Fumarate

Fumarate

Fumaric acid
Identifiers
CAS number 110-17-8 YesY
ChemSpider 10197150 YesY
UNII 88XHZ13131 YesY
EC number 203-743-0
DrugBank DB04299
KEGG C00122 YesY
ChEBI CHEBI:18012 YesY
ATC code AX01
Jmol-3D images Image 1
Properties
Molecular formula C4H4O4
Molar mass 116.07 g/mol
Appearance White solid
Density 1.635 g/cm³, solid
Melting point

287 °C

Solubility in water 0.63 g/100 mL
Acidity (pKa) pka1 = 3.03, pka2 = 4.44
Hazards
EU classification Irritant (Xi)
R-phrases R36
S-phrases (S2) S26
NFPA 704
1
2
0
Related compounds
Related carboxylic acids maleic acid
succinic acid
crotonic acid
Related compounds fumaryl chloride
fumaronitrile
dimethyl fumarate
iron(II) fumarate
 YesY (verify) (what is: YesY/N?)
Except where noted otherwise, data are given for materials in their standard state (at 25 °C, 100 kPa)
Infobox references

Fumaric acid or trans-butenedioic acid is the chemical compound with the formula HO2CCH=CHCO2H. This white crystalline compound is one of two isomeric unsaturated dicarboxylic acids, the other being maleic acid. In fumaric acid the carboxylic acid groups are trans (E) and in maleic acid they are cis (Z). Fumaric acid has a fruit-like taste. The salts and esters are known as fumarates. Dimethyl fumarate significantly reduces disability progression in multiple sclerosis.

Biology

Fumaric acid is found in fumitory (Fumaria officinalis), bolete mushrooms (specifically Boletus fomentarius var. pseudo-igniarius), lichen, and Iceland moss.

Fumarate is an intermediate in the citric acid cycle used by cells to produce energy in the form of adenosine triphosphate (ATP) from food. It is formed by the oxidation of succinate by the enzyme succinate dehydrogenase. Fumarate is then converted by the enzyme fumarase to malate. Human skin naturally produces fumaric acid when exposed to sunlight.

Fumarate is also a product of the urea cycle.

Medicine

In patients with relapsing-remitting multiple sclerosis, dimethyl fumarate (BG-12, Biogen) significantly reduced relapse and disability progression in a phase 3 trial. It activates the Nrf2 antioxidant response pathway, the primary cellular defense against the cytotoxic effects of oxidative stress.[1]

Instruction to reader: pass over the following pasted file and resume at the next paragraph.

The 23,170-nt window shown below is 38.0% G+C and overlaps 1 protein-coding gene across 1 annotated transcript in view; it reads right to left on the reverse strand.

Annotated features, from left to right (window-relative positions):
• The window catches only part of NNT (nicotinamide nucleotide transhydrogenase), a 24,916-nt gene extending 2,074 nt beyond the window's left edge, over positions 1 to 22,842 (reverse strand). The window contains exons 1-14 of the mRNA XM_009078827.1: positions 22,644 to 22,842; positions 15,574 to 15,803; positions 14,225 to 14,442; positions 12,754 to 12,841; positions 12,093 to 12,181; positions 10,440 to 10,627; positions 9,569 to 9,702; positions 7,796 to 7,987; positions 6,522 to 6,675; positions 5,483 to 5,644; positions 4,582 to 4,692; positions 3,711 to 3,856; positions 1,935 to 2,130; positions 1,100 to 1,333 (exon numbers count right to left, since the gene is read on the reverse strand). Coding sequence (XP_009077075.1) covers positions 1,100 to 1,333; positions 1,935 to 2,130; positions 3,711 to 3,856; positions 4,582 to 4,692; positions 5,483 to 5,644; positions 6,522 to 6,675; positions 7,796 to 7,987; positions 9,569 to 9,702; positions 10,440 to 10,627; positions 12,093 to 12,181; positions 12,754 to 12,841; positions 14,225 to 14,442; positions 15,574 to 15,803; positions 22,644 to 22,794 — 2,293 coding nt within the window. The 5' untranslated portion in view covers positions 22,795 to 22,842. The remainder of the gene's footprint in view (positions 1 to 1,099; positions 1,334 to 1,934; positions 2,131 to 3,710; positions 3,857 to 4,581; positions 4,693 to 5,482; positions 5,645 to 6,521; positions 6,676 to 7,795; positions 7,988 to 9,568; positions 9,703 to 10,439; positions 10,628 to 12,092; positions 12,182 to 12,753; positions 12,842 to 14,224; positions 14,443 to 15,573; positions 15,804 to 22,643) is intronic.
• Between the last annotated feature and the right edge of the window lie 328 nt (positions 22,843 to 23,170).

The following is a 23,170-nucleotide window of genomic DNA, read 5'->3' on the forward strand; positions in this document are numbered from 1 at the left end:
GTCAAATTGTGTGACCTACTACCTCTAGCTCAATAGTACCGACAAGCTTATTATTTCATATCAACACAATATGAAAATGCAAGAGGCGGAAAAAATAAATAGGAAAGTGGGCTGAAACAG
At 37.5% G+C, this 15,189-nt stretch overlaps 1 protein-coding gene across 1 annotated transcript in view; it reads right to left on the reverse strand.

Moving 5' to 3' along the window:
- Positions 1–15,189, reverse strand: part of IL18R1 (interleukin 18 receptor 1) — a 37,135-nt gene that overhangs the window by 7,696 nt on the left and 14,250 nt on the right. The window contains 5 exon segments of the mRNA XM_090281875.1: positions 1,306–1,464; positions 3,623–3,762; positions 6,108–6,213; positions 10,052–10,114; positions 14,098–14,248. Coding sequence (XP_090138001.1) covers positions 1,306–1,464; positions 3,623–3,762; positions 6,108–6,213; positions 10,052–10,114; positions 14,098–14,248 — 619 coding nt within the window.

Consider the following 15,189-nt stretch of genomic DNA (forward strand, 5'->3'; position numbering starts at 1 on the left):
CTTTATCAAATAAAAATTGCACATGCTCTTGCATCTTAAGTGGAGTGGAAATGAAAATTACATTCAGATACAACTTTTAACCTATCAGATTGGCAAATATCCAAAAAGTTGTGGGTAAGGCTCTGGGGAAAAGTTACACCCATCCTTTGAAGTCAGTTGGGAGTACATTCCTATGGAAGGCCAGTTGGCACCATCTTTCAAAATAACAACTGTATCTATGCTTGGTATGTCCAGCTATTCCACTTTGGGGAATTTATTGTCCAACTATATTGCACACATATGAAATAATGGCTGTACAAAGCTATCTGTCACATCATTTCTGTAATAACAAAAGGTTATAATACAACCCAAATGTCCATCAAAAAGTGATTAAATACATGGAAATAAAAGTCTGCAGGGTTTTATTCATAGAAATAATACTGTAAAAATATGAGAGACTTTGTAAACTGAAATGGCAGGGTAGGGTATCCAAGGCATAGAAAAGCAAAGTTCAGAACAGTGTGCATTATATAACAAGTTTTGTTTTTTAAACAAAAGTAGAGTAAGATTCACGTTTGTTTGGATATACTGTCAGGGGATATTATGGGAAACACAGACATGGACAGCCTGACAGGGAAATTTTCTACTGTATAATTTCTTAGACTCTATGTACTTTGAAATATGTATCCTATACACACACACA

Food

As a food additive, it is used as an acidity regulator and is denoted by the E number E297. Fumaric acid is a food acidulent used since 1946. It is non-toxic. It is generally used in beverages and baking powders for which requirements are placed on purity. It is generally used as a substitute for tartaric acid and occasionally in place of citric acid, at a rate of 1.36 g of citric acid to every 0.91 grams of fumaric acid to add sourness, similar to the way malic acid is used. It is also used as a coagulant in stovetop pudding mixes.

It is approved for use as a food additive in the EU,[2] USA[3] and Australia and New Zealand[4] (where it is listed by its INS number 297).

Chemistry

Fumaric acid was first prepared from succinic acid.[5] A traditional synthesis involves oxidation of furfural (from the processing of maize) using chlorate in the presence of a vanadium-based catalyst.[6] Currently, industrial synthesis of fumaric acid is mostly based on catalytic isomerisation of maleic acid in aqueous solutions at low pH. Maleic acid is accessible in large volumes as a hydrolysis product of maleic anhydride, produced by catalytic oxidation of benzene or butane.[7]

The chemical properties of fumaric acid can be anticipated from its component functional groups. This weak acid forms a diester, it undergoes additions across the double bond, and it is an excellent dienophile.

Fumaric acid does not combust in a bomb calorimeter under conditions where maleic acid deflagrates smoothly. For teaching experiments designed to measure the difference in energy between the cis- and trans- isomers, a measured quantity of carbon can be ground with the subject compound and the enthalpy of combustion computed by difference.

Other uses

Fumaric acid is used in the manufacture of polyester resins and polyhydric alcohols and as a mordant for dyes.

Safety

Fumaric acid converts to the irritant maleic anhydride, upon partial combustion.

Interactive pathway map

Click on genes, proteins and metabolites below to link to respective articles. [§ 1]

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See also

References

External links

  • International Chemical Safety Card 1173